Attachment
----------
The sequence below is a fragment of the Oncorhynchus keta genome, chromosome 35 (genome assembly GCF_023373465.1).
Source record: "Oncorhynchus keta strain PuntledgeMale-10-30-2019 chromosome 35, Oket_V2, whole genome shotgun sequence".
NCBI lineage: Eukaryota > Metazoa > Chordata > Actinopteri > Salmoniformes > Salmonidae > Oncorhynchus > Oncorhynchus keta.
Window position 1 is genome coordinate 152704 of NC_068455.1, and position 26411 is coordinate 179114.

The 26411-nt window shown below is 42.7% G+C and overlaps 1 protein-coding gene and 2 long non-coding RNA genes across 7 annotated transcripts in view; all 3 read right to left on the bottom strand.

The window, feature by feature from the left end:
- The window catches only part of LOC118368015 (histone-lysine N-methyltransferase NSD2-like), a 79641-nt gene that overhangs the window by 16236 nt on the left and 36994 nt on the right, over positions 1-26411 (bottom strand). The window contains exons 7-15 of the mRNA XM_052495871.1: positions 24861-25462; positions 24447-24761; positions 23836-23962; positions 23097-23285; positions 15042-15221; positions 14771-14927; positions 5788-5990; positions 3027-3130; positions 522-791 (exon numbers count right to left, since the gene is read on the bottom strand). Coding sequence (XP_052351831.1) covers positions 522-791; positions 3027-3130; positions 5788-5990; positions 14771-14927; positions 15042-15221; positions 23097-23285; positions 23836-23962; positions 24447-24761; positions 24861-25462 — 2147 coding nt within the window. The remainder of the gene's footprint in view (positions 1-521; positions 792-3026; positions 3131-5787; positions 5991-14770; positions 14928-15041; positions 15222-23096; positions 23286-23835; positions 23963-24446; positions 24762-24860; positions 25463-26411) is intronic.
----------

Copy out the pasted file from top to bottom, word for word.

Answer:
The sequence below is a fragment of the Oncorhynchus keta genome, chromosome 35 (genome assembly GCF_023373465.1).
Source record: "Oncorhynchus keta strain PuntledgeMale-10-30-2019 chromosome 35, Oket_V2, whole genome shotgun sequence".
NCBI lineage: Eukaryota > Metazoa > Chordata > Actinopteri > Salmoniformes > Salmonidae > Oncorhynchus > Oncorhynchus keta.
Window position 1 is genome coordinate 152704 of NC_068455.1, and position 26411 is coordinate 179114.

The 26411-nt window shown below is 42.7% G+C and overlaps 1 protein-coding gene and 2 long non-coding RNA genes across 7 annotated transcripts in view; all 3 read right to left on the bottom strand.

The window, feature by feature from the left end:
- The window catches only part of LOC118368015 (histone-lysine N-methyltransferase NSD2-like), a 79641-nt gene that overhangs the window by 16236 nt on the left and 36994 nt on the right, over positions 1-26411 (bottom strand). The window contains exons 7-15 of the mRNA XM_052495871.1: positions 24861-25462; positions 24447-24761; positions 23836-23962; positions 23097-23285; positions 15042-15221; positions 14771-14927; positions 5788-5990; positions 3027-3130; positions 522-791 (exon numbers count right to left, since the gene is read on the bottom strand). Coding sequence (XP_052351831.1) covers positions 522-791; positions 3027-3130; positions 5788-5990; positions 14771-14927; positions 15042-15221; positions 23097-23285; positions 23836-23962; positions 24447-24761; positions 24861-25462 — 2147 coding nt within the window. The remainder of the gene's footprint in view (positions 1-521; positions 792-3026; positions 3131-5787; positions 5991-14770; positions 14928-15041; positions 15222-23096; positions 23286-23835; positions 23963-24446; positions 24762-24860; positions 25463-26411) is intronic.